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Mrs. United States v. Miss United States of America Organization

July 13, 2012

MRS. UNITED STATES NATIONAL PAGEANT, INC., PLAINTIFF,
v.
MISS UNITED STATES OF AMERICA ORGANIZATION, LLC, STEVEN GAMBRELL, TAMMY JOHNS, DEFENDANTS.



The opinion of the court was delivered by: David G. Larimer United States District Judge

DECISION AND ORDER

The maxim that "imitation is the sincerest form of flattery" may well be true, but in matters of intellectual property, efforts at imitation are not always taken as a compliment, as they often lead to a violation of property rights. The case now before the Court provides an example of just such a situation.

This is a trademark dispute. Plaintiff, Mrs. United States National Pageant, Inc., is a New York corporation based in Fairport, New York, that operates beauty pageants throughout the country. Plaintiff currently owns eight federally registered trademarks, including "Mrs. United States," and seven other variants, all of which utilize the terms "United States" and the prefixes "Mrs.," "Miss," or "Ms." Amended Complaint ("AC") (Dkt. #14) ¶ 11.

Plaintiff has sued three defendants--Miss United States of America Organization, LLC, Steven Gambrell, and Tammy Johns--alleging that defendants have infringed upon plaintiff's trademarks, by means of defendants' commercial use of the term "Miss United States of America," and several variations and permutations of that name (such as "Mrs. United States of America" and "Miss Teen United States of America"). In essence, defendants' challenged marks simply add the tag-on phrase "of America" after the term "United States." For example, one of plaintiff's protected marks is "Miss United States." Defendants use that exact phrase but append "of America" to it in their mark, "Miss United States of America." Defendants assert that this seemingly minor alteration amounts to a distinction that makes a genuine difference between the parties' marks.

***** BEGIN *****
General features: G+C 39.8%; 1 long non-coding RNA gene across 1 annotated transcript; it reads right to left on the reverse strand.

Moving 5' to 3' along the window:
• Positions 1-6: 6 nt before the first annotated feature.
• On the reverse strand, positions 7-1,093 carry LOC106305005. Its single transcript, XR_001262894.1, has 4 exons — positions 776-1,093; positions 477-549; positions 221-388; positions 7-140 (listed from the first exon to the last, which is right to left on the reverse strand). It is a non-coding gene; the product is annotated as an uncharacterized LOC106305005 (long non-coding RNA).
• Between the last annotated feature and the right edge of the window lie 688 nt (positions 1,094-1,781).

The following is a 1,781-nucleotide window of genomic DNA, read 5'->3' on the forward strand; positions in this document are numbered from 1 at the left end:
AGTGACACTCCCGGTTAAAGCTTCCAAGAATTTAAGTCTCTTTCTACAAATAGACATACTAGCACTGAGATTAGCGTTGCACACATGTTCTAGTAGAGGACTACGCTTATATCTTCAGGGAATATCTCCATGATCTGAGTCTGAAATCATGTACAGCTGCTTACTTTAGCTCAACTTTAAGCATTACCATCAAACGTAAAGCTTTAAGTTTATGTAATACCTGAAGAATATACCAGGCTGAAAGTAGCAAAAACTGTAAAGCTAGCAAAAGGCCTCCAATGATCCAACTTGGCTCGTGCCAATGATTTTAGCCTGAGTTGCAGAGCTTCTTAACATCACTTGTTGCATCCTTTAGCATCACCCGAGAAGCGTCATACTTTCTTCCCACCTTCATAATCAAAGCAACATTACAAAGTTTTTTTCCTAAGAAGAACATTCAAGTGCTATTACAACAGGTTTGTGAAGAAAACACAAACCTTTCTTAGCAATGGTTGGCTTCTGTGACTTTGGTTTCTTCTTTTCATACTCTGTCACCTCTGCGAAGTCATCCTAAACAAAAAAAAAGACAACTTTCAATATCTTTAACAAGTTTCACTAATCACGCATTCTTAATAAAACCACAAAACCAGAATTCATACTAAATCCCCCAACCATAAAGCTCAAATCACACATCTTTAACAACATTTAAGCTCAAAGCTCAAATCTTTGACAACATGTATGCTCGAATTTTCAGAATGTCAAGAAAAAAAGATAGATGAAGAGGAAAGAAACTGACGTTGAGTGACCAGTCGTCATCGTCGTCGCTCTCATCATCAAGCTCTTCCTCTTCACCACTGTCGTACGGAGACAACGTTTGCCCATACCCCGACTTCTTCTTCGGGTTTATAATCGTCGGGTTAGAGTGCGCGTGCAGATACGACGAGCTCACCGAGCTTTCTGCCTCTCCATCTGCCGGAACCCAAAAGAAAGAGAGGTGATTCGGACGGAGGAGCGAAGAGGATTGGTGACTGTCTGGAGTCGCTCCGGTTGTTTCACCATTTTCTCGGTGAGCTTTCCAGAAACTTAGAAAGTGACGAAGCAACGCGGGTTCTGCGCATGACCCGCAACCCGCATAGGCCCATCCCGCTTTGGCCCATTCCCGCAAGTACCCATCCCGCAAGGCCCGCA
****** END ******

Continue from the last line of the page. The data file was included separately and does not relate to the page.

Plaintiff alleges that defendants have announced and advertised their plans to conduct a pageant in Atlanta, Georgia in late July 2012, for the title of "Miss United States of America." Plaintiff also alleges that defendants have created a website to promote that pageant, www.missunitedstatesofamerica.com. Based on those allegations, plaintiff asserts claims under the Lanham Act, 15 U.S.C. §§ 1114, 1125, as well as a number of claims under New York law.

Plaintiff has filed a motion to preliminarily enjoin defendants from using the allegedly infringing marks and internet domain name. Defendants have filed a motion to dismiss the complaint for lack of personal jurisdiction and improper venue. Plaintiff has also filed a motion to either deny defendants' motion to dismiss, or in the alternative to allow plaintiff to conduct jurisdictional discovery.

BACKGROUND

According to the complaint, plaintiff's president, Isabella Ilacqua, has been involved in the beauty pageant business since 1985. Under Ilacqua's direction, plaintiff has conducted the Mrs. United States pageant annually for the past twenty-five years. AC ¶ 12. Plaintiff also owns and operates an internet site to advertise its pageants, using the domain name www.mrsunitedstates.com. AC ¶ 14.